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Floyd Medical Center

Floyd Medical Center aims to limit maternal deaths

Clinicians at Floyd Medical Center are using postpartum assessments to help limit one of the most preventable causes of maternal death.

According to the Association of Women’s Health, Obstetric and Neonatal Nurses (AWHONN), about 125,000 women a year bleed too much during birth, and up to 93 percent of maternal deaths caused by birth related bleeding – or maternal hemorrhage-related deaths – could have been prevented with improved clinical response.

To improve its clinical response, the 304-bed hospital based in Rome, GA, developed hemorrhage assessments within PowerChart Maternity™. The assessments help determine a mother’s postpartum hemorrhage (PPH) risk and suggest the appropriate course of action.

As of November 2014, records show that more than 95 percent of patients have a documented PPH admission risk assessment, and more than 90 percent have a post-birth risk assessment.

“Although PPH is not the leading cause of maternal death, it is the leading cause of preventable maternal death,” said Labor and Delivery RN Diana Johnson. “Assessing risk factors helps the staff to identify those at higher risk and take action.”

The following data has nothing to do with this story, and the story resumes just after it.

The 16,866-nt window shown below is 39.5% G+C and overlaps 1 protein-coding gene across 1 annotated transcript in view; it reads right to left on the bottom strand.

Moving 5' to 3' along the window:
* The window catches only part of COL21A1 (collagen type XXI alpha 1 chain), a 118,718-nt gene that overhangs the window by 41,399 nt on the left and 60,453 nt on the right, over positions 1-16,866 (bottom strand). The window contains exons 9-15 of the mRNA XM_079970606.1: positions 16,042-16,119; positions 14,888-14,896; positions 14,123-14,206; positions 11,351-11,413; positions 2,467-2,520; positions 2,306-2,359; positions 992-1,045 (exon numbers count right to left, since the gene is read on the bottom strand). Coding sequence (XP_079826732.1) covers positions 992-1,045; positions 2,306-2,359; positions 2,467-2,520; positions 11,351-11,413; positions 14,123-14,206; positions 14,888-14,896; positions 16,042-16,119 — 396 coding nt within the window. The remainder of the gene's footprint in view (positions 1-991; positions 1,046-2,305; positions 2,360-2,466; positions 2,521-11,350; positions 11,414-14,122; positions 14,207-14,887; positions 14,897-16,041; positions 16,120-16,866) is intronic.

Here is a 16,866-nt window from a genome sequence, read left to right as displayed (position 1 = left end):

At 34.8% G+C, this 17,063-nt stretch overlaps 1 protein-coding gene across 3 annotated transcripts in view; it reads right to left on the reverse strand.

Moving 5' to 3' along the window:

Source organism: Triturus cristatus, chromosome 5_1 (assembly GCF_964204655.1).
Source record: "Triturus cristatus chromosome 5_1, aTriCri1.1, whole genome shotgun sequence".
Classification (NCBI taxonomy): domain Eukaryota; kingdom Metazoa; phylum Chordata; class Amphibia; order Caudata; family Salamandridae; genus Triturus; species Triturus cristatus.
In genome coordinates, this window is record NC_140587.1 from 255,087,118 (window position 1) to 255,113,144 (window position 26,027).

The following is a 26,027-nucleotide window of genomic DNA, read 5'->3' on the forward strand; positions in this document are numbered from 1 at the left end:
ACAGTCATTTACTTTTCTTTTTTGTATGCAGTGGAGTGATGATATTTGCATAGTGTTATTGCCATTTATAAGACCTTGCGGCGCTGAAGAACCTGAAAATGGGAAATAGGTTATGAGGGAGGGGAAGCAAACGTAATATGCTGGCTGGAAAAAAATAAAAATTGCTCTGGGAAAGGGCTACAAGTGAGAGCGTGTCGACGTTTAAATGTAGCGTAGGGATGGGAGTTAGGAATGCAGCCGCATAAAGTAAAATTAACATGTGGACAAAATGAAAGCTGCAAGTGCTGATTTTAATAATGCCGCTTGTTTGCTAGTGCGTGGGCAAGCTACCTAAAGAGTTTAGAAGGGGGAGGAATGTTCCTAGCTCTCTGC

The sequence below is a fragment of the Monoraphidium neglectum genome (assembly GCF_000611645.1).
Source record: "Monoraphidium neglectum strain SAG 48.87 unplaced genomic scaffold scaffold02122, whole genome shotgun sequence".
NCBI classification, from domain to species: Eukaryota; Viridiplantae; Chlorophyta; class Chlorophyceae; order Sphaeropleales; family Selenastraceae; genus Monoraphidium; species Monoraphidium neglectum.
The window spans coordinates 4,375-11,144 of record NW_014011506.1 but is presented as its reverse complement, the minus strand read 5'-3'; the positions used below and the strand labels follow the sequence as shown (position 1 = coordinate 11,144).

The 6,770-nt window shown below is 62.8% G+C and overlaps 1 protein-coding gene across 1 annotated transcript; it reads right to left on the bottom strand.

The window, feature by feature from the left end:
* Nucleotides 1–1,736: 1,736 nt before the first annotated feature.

Together with the Cerner Women’s Health team, Floyd developed three assessments: upon admission, throughout labor and post-delivery. The team then placed the assessments within PowerChart Maternity to best support Floyd’s current workflow.

The development also included a two-step tracking process to automatically activate an interdisciplinary plan of care (IPOC) for medium and high-risk patients.

The process starts when the clinician finishes one of the assessments. First, the system calculates a patient’s risk category and determines the color icon on the maternity tracking interface – allowing clinicians to clearly see the risk level of the patient. Second, medium or high risk patients are automatically assigned an IPOC with actions tailored to the risk category.

The project also included practice and physical changes. For example, clinicians have moved to the practice of quantifying blood loss.

“In the past, blood loss was estimated, which has proven to be frequently underestimated, and the patient often did not receive blood replacement until the next day,” notes Diana Johnson.

Physically, the Labor and Delivery unit now has a dedicated cart readily equipped with necessary supplies to respond to PPH.

The project was spurred by AWHONN selecting Floyd and 50 other hospitals to participate in its postpartum hemorrhage project. Floyd was one of 22 other Georgia hospitals who participated in the project. Georgia ranks 50th in maternal mortality in the U.S. with 20.5 maternal deaths per 100,000 live births.

*Floyd went live with solution on Sep 9, 2014. All data within this article was from measurements taken Nov 31, 2014.

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Client outcomes were achieved in respective settings and are not representative of benefits realized by all clients due to many variables, including solution scope, client capabilities and business and implementation models.